This was a simple and inexpensive way of getting a measure of the force generated during the movement and applied to the lifting straps. The benefits of this set-up lie in the objective measurement of injuries such as anterior crucial ligament reconstructions and Achilles’ tendon injuries. My thanks to Eric Meira (@erikMeira) for the idea and we’re looking forward to utilising it more during future sessions.

Best wishes

Ed

What do we offer at Ed Pratt Sports Therapy?

Just a quick post to let you know that the cost of sessions will be changing with effect from the 1st April 2019. The various costs of sessions can be found here.

Sessions with either Ed or Amelia include:
– Injury examination & assessment.
– Tailored rehabilitation to suit your needs and get you safely back to your chosen sport / activity as soon as possible.
– Bespoke exercise programmes, with video tutorials, and a free app so you can log your sessions.

– Follow up contact once you have finished your treatment / rehab to ensure your recovery is still progressing as planned.
– 12+ years of experience in treating sports injuries and working with athletes.
– Easy, quick online booking, with appointment confirmation and reminders.
– Both Ed and Amelia are members of The Society of Sports Therapists.

Happy New Year & Clinics W/C 07/01/2019

Happy New Year to you all, we are looking forward to 2019 and all it may bring!

Next week I am at Leeds Beckett University examining the BSc Sports & Exercise Therapy students. Therefore I have had to change some of the clinics. I will still be in on the Saturday morning, but Amelia will holding the fort with clinics on Wednesday & Thursday in Bedale and Friday in Northallerton. Booking appointments with Amelia could not be easier via the online booking button on this page or via the Facebook page. Simply select Amelia from the “team” drop down box and her availability will come up (see below).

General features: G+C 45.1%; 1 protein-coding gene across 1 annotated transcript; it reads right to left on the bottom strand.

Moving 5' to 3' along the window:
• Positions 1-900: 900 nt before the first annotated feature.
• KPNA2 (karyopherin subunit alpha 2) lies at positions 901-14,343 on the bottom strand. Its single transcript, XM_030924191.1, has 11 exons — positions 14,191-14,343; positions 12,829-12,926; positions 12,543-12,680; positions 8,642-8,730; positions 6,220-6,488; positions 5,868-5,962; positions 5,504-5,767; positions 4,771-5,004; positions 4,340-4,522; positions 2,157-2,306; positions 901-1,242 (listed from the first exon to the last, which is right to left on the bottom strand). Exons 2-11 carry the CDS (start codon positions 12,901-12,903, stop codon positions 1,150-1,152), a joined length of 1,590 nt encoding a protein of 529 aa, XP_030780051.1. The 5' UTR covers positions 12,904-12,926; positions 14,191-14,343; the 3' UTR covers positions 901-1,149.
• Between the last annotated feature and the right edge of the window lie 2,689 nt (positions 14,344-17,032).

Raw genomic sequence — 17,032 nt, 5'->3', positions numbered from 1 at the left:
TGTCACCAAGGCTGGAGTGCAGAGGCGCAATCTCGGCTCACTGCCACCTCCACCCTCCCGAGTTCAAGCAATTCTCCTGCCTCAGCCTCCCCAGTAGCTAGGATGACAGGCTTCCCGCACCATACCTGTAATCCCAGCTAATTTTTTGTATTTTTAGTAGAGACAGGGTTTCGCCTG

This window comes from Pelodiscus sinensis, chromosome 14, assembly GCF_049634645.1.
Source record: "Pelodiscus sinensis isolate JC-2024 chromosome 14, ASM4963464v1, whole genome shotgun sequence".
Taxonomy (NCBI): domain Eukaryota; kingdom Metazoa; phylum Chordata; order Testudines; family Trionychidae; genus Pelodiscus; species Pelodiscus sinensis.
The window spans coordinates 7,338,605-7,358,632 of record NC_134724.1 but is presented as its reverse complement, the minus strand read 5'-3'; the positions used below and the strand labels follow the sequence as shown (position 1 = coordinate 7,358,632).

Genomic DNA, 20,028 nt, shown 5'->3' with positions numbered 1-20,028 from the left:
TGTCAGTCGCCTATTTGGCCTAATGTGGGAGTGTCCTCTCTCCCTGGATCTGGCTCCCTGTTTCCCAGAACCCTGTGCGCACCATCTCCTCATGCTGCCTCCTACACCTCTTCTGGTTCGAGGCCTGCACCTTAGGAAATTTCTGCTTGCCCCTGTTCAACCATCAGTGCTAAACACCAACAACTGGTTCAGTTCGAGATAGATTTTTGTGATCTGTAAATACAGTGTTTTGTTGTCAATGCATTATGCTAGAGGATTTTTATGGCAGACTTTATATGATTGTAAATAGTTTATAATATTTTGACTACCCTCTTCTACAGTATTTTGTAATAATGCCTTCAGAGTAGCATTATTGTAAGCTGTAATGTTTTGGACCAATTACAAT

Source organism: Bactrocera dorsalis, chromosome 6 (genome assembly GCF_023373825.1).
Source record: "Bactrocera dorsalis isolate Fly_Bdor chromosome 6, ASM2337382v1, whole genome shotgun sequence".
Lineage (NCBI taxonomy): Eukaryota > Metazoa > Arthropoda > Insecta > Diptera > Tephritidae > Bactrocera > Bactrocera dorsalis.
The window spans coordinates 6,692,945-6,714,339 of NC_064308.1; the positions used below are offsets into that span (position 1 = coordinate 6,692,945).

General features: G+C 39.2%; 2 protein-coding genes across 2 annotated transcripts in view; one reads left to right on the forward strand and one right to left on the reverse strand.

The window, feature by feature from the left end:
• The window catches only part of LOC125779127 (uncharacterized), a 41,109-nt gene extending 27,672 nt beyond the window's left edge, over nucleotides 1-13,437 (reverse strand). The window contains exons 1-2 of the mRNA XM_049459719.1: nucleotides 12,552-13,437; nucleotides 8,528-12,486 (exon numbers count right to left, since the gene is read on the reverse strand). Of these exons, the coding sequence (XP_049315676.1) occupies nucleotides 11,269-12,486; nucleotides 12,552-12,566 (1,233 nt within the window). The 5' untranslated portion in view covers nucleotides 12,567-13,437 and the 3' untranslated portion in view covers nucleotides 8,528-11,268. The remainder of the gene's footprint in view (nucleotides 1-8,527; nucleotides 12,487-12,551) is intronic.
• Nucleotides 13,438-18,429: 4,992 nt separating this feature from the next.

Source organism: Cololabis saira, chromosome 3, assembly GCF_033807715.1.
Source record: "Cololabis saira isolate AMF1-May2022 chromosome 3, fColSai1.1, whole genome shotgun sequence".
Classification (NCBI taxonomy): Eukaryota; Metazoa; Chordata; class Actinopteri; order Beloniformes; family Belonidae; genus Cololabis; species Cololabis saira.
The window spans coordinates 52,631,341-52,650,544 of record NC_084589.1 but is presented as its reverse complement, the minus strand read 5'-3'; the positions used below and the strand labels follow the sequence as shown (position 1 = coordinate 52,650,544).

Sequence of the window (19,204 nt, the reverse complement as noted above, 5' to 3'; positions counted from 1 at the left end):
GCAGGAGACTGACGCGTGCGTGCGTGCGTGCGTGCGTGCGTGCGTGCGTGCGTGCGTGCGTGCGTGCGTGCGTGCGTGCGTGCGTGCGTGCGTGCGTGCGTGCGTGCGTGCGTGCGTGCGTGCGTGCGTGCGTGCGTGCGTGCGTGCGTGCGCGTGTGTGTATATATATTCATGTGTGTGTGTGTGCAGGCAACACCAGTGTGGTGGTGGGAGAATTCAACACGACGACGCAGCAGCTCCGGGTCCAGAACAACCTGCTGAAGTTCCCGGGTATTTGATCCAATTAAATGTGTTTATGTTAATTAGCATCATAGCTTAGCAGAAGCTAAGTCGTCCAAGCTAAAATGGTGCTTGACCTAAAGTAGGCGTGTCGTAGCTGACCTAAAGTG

Merry Christmas and Happy New Year!

We’re all wrapped up for Christmas now at Ed Pratt Sports Therapy! Ed and Amelia had a great planning session yesterday for some presentations and more videos coming in early 2019 (at least one of got in the Christmas spirit!).

We would just like to say a massive thanks to all the staff at Northallerton and Bedale Leisure and HElen at The Pilates Studio Yarm for all your help and support this year.

Most of all – thank you to all the people who have used Ed Pratt Sports Therapy! Over the last year we have continued to develop our links with local clubs including rugby, hockey, football and running. We have seen and treated people from elite sport, to gym users; rugby players to ballet dancers; acute injuries to long term chronic pain and it has been our pleasure.